Speak your brains

Yes! At last! Silent Words Speak Loudest is no longer the equivalent of me standing on a soapbox with a loudspeaker shouting my opinions / thoughts / frustrations / anger at anyone who'll listen. For, thanks to the wonderful London Mark, the site at long last has a comments facility.

Yes, YOU, my lovely reader, have been enfranchised, given a voice. So now it's up to YOU to use that voice and let me know what YOU think.

SWSL is going interactive on yo ass, baby! Enjoy it!
The story of their excess

"Ain't no wrong now, ain't no right / There's only pleasure and pain...". The hedonist's credo, according to Jane's Addiction - a band who know what they're talking about. A band that have fucked anything that moves and snorted or injected anything that doesn't, and lived to tell the tale.

Telling the tale is what they're here in Nottingham to do tonight, 13 years after they did it last.

In the absence of Eric Avery, new bassist Chris Chaney effortlessly eases into the fluid rhythm of 'Up The Beach'. He is joined by a mohicanned Stephen Perkins, visibly beaming behind his massive drumkit, delighted at the rapturous reception his legendary band are receiving. And then there's bona fide rock god Dave Navarro, hairy of face and still evidently afraid that wearing a T-shirt might cause a violent allergic reaction or else somehow impair his ability to play guitar.

As 'Up The Beach' fades out, Navarro strikes into 'Stop!', the first track from their monumental 1990 LP Ritual De Lo Habitual, and suddenly, rushing onto the stage with the cry of "Here we go!!!", is Perry Farrell. The place, and yours truly, goes apeshit.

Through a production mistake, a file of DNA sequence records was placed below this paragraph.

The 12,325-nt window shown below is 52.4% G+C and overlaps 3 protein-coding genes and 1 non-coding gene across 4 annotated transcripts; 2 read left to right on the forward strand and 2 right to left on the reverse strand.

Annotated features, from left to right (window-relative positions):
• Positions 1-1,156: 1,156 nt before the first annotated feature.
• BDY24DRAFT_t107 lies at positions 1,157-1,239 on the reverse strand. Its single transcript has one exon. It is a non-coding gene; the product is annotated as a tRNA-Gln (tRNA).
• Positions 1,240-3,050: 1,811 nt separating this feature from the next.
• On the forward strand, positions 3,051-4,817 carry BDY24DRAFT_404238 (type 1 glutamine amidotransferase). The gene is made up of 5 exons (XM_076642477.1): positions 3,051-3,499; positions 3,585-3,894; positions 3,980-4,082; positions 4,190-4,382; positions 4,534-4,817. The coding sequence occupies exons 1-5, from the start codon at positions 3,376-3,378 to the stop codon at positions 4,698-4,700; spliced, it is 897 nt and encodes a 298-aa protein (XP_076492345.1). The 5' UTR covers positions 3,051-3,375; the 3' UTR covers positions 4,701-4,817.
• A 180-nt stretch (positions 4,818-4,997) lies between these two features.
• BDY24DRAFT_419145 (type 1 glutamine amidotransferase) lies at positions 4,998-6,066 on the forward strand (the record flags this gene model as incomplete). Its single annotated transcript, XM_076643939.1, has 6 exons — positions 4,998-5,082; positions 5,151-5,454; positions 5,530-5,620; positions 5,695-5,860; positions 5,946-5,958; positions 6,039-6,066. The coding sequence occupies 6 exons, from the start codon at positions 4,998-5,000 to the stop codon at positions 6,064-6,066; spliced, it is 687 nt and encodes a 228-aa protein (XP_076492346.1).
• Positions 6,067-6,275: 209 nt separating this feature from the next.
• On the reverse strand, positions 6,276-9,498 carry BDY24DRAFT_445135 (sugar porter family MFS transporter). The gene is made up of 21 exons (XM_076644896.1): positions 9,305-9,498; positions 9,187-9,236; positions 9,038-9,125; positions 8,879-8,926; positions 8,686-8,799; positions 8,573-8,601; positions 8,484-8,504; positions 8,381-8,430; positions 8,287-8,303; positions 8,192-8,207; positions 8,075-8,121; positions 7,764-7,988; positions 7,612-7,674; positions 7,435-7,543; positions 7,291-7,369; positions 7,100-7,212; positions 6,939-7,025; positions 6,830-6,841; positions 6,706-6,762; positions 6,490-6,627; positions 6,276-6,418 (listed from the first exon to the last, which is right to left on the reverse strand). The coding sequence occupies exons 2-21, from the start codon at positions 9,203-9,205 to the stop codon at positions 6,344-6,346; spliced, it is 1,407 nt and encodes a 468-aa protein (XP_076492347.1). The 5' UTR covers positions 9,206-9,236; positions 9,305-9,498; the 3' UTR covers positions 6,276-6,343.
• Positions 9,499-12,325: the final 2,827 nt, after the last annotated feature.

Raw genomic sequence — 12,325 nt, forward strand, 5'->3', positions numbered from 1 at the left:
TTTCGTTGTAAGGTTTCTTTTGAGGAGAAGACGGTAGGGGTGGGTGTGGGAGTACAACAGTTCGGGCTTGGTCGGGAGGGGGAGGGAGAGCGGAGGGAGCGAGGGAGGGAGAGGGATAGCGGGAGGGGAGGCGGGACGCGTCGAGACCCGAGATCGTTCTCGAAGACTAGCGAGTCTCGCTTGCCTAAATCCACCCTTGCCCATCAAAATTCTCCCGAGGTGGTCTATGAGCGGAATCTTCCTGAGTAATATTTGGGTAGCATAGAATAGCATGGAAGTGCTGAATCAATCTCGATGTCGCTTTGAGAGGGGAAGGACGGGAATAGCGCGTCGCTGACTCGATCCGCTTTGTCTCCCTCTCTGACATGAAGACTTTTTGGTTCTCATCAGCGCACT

Perry Farrell is without doubt the queerest straight man in rock. Clad in what can only be described as tight-fitting electrician's overalls, multicoloured striped T-shirt and diamond-effect-studded fingerless gloves, the Crown Prince of Flamboyance prances and preens around the stage with a flower between his teeth lapping up the adoration. Rather like Iggy Pop, despite years of abuse and debauchery he has retained a curiously sinuous physique. Between songs he swigs from a bottle of Jaegermeister and tells us that "insect sex is better than human sex, because there are more than two legs each, and lots of bright colours..." He's not of this earth.

Farrell knows that great rock 'n' roll, like most great art, is about sex and death. And that's why, at the heart of tonight's set, just after the classic shoplifters' anthem 'Been Caught Stealing', we get the epic 'Ted, Just Admit It', a song inspired by serial killer Ted Bundy which features the repeated lines "Sex is violence" and "Nothing's shocking".

As with Jim Morrison, though, Farrell's moments of lyrical genius are interspersed with a good quantity of pseudo-mystical bullshit which remains palatable only because he and his band are such a phenomenal and outlandish proposition musically and visually. In addition to the best of their past, we get the best of their present - the choicest cuts from this year's Strays LP, including 'The Riches', the title track and classic-in-the-making 'The Price I Pay'. Even 'Everybody's Friend', rather wet and crassly hippyish on record, comes over well. In fact, the set's only low point is the mystifying decision to play a feeble acoustic version of their roaring steroid-pumped comeback single 'Just Because' when ripping some heads off necks with the original would have seemed by far the best course of action.